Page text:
As a career journalist, I realized I wanted our documents and our narrative to be picture perfect. At the last minute, I reached out to my friend Martha Anderson, who is a professional copy editor with a long and accomplished career working for the Oregon state legislature.
Martha and I were journalism majors at Oregon State University and worked together at the student newspaper, The Daily Barometer. She was the editor and I was a reporter and photographer. Martha’s daughter, Alice, is on our board of directors. Our friendship spans more than two decades.
Martha has a heavy and demanding workload. Yet, when I asked her if she’d be willing to look over our documents with her keen copy editor’s eye, she agreed. On a Sunday afternoon, when she could have been working in her garden or reading a book…or plain relaxing…she took the time and the care to honor a friend’s request.
Now I feel confident submitting our application. I know it’s been finely polished and handled with care.
Thank you, Martha.
April 21, 2009
My friend Jeanene was my guest at a community event tonight, sponsored by the Corvallis chapter of Zonta. Founded in 1919, Zonta International is a global organization of executives and professionals working together to advance the status of women worldwide through service and advocacy.
In March in celebration of International Women’s Day, Zonta presented me with a yellow rose to honor me for Isis Initiative’s work funding and promoting women’s education. I was guest for the program “Rose Day Honors: Helping Women Return to College.”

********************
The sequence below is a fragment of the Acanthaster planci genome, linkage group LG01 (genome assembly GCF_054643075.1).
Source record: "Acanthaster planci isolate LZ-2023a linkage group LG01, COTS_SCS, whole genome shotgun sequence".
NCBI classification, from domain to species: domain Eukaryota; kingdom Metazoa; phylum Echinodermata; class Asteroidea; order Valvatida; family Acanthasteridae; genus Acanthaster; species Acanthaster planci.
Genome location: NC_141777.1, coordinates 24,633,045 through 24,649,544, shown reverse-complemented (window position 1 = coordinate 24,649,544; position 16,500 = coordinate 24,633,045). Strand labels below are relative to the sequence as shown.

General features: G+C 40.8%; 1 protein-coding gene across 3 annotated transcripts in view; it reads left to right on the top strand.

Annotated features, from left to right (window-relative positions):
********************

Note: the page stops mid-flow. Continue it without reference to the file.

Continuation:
Tonight I want to acknowledge my friend Jeanene and all the women and girls who support Zonta’s mission.
Jeanene helped me create the three-year projected budget for Isis for our IRS Form 1023. It was Jeanene’s idea to use my photo note cards as a fundraiser for Isis Initiative. Jeanene organized our card party when we assembled our first 50 sets of cards.
And tonight, when the women asked “How can we help?”, Jeanene stood and gave a heartfelt pitch for our notecards. She collected $210.
I am grateful for Jeanene’s friendship (of 17 years we just realized tonight) and for her support of Isis Initiative, Inc. And for her iPhone photo that accompanies this post.
I didn’t know about Zonta before my yellow rose. At tonight’s meeting, I met local women from all professions and backgrounds with a common passion: uplifting women. Girls from Crescent Valley and Corvallis High Schools spoke about their work in Z-Clubs; many are sophomores who impressed me with their clarity, compassion and sense of purpose.
Zonta, like Isis Initiative, Inc., is an all-volunteer organization. Thank you!